• Bill: Once assigned a bill number, the bill can be scheduled for a committee hearing.  If the committee majority votes “YES”, the bill will be presented to the entire body of the House for a “floor” vote.  If the committee majority votes “NO”, the bill will likely not advance through the system during that session.  

If a bill passes through a committee and passes the House floor vote, it will next head to the Senate and receive the same process, although it does not get a hearing to get a bill number. 

Below is a list of Bills, Drafts and RSs that may interest you:

Idaho Abortion Human Rights Act:  Representative John Green and myself have released a Draft of our Abortion Human Rights bill last week.  This bill would end abortion in Idaho.  You can read more about the draft legislation by visiting my Facebook site: Representative Heather Scott.   Or click here: Abortion Human Rights Act


Marsy’s law:  This is a constitutional change being proposed by a California billionaire (Marsy’s Law Founder) whose questionable reputation was really marred after being arrested on drug trafficking charges this past summer in Las Vegas.  While billions of his dollars may buy lots of advertising, lobbyists and influence, I am hopeful that it cannot buy a change to our Idaho Constitution that could bankrupt rural counties through serial litigation.  It has failed in the past and let’s hope it fails again. This bill will likely be introduced in early February.   


Article 5 Convention:  While the Republican central committees from across the state continue to say no to an Article 5 Convention, there is rumor around the Capitol that it will be re-introduced again this year. 


Medicaid Expansion Funding:  Many argue that expanding Medicaid is the pathway to socialized medicine, while others claim it is a humane governmental policy.  Currently this proposed law is being challenged in the Idaho Supreme Court.  This issue will be heavily debated by the Legislature throughout the next two months. The biggest question is where will Idaho get the money to pay for this expansion?  Many continue to broadcast how important the public schools are but gloss over the fact that their ravenous appetite currently consumes  over 46% of our state budget.  The bottom line is eventually we will have to make some hard choices on if and how Medicaid expansion can be funded because there is a limited pot of tax payer provided funds for all of the state programs.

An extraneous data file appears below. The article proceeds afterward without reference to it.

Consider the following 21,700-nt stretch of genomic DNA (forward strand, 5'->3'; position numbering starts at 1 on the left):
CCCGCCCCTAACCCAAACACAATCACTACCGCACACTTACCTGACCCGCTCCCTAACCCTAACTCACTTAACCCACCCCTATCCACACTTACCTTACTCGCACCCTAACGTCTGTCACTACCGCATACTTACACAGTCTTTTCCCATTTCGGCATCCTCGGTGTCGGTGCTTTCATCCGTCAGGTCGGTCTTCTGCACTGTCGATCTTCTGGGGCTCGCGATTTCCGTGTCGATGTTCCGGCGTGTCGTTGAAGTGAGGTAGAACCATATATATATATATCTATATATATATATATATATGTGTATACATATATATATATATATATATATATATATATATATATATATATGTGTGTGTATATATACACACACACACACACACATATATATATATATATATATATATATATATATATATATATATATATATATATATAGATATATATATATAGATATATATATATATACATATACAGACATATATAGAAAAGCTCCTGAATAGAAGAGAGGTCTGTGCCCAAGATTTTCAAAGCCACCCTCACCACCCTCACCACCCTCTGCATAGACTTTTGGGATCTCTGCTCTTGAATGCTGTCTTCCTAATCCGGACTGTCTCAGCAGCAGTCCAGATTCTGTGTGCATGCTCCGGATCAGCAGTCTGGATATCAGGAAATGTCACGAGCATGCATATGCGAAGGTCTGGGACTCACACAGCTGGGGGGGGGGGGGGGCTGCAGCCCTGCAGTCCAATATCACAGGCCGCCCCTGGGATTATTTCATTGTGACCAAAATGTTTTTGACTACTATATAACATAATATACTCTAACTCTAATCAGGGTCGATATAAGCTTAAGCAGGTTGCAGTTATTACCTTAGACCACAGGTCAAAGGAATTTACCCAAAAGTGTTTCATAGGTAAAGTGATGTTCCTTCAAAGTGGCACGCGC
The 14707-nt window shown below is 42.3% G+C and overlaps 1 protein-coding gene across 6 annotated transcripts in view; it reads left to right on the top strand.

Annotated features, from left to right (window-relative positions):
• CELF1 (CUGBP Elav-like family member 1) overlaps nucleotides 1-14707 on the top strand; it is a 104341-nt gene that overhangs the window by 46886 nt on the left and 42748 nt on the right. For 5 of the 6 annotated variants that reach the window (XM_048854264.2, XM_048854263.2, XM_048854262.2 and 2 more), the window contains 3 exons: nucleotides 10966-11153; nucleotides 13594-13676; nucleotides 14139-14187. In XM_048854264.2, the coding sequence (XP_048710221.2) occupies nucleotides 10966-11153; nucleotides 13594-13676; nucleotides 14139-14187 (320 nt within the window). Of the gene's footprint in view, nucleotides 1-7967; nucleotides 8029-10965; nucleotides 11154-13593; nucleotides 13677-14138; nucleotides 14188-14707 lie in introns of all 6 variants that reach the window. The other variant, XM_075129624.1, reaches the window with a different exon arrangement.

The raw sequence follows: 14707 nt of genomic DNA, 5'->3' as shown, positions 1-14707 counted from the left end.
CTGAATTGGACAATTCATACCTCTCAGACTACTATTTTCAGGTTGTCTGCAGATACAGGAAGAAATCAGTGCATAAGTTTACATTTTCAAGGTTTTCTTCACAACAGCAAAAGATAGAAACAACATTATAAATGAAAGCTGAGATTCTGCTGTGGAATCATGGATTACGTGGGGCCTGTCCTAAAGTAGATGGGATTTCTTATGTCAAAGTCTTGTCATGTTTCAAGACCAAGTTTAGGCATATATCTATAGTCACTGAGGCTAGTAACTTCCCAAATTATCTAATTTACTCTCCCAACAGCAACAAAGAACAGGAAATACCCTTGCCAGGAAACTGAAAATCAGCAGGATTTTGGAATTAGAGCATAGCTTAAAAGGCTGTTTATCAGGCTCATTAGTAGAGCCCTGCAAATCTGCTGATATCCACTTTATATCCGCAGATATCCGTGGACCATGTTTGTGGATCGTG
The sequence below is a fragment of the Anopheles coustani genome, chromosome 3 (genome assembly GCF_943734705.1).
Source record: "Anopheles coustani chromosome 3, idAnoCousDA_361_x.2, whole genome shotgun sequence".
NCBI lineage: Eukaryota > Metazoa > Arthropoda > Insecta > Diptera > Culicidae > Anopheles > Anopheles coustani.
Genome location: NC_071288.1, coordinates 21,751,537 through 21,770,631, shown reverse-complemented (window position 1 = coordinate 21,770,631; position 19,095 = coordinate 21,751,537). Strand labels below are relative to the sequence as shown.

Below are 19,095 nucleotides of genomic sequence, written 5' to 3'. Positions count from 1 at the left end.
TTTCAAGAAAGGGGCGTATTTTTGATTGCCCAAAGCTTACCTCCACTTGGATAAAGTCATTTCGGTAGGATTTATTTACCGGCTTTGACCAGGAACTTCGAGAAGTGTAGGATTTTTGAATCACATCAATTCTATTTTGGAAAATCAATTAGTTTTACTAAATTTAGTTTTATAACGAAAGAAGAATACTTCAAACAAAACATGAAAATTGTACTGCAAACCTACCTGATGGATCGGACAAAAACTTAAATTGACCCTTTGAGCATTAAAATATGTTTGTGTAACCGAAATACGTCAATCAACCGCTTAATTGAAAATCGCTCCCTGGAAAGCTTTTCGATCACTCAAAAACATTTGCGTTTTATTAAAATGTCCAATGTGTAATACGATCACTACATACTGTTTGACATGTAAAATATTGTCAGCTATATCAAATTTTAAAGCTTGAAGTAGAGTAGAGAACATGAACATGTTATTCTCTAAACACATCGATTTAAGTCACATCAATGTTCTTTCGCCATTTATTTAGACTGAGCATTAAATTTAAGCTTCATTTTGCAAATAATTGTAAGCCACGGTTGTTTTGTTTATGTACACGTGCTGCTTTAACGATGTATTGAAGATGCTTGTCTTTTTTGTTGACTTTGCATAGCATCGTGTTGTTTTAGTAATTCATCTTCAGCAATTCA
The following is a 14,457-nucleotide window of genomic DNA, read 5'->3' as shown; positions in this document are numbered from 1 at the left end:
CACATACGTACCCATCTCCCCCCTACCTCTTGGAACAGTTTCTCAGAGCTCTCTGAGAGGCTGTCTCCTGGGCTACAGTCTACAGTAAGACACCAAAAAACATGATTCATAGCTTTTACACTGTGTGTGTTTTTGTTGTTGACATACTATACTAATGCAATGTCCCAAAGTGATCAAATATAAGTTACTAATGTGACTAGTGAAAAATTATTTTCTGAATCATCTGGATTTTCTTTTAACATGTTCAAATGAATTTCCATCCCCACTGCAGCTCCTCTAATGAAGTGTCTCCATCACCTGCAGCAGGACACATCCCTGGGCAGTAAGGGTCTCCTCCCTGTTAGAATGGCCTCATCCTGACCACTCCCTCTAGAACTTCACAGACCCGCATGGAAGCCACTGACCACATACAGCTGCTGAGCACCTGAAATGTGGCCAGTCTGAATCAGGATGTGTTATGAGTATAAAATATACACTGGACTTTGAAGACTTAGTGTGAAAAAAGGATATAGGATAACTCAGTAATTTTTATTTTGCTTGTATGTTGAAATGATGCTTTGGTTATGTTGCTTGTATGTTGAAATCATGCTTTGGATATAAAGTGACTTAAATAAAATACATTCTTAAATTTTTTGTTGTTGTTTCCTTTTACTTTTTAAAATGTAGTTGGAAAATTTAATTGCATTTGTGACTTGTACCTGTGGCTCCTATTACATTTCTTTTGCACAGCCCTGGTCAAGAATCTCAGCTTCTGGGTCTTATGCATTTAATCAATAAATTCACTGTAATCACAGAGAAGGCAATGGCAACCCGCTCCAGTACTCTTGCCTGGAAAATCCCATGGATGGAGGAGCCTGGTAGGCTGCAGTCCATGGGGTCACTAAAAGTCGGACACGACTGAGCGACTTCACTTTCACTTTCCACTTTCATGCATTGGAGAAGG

Budget Bills:  All budgeting for legislation comes through the Joint Finance and Appropriations Committee (JFAC).  By the time most legislators get to vote on the final appropriation package, it is in an all-or -nothing simplified bill on the House floor.  Unfortunately, this process has not allowed agency policies to be reviewed in detail, only their spending.  This year is the first year in five years that committees have been given a glimpse of what is being proposed for the appropriation and a glimpse of these policies.  While this is not enough, it is a step in the right direction.  Hopefully this process continues to expand in the future to educate legislators and citizens and to help rein in out-of-control unchecked spending by agencies. 


Gun Rights/Red Flag Laws: There is a draft gun bill to expand constitutional carry in our state sponsored by Rep. Christy Zito that should be introduced soon.  I am a co-signer on this bill.  There has been much buzz about Red Flag Laws (laws which remove guns from citizens without due process).  I will vote against any bill that attempts to infringe on our right to bear arms, regardless of how well the intentions of the bill may be.  


Please stay tuned for updates on the progress of upcoming bills.


Please visit the Growing Freedom Idaho website designed to help all citizens be more involved with what is going on in the Idaho Legislature and to more effectively make their voices heard.  The site includes a simple review of all the proposed bills and what committees they are sitting in.  There is a way to contact House members in the various committees and let them know your thoughts on the bills. You can enter bill ideas, share your concerns, or enter suspected government corruption or fraud tips. There is also a tab titled “It’s Your Money” where you can see how your tax dollar are being spent by the various agencies.  The web address is: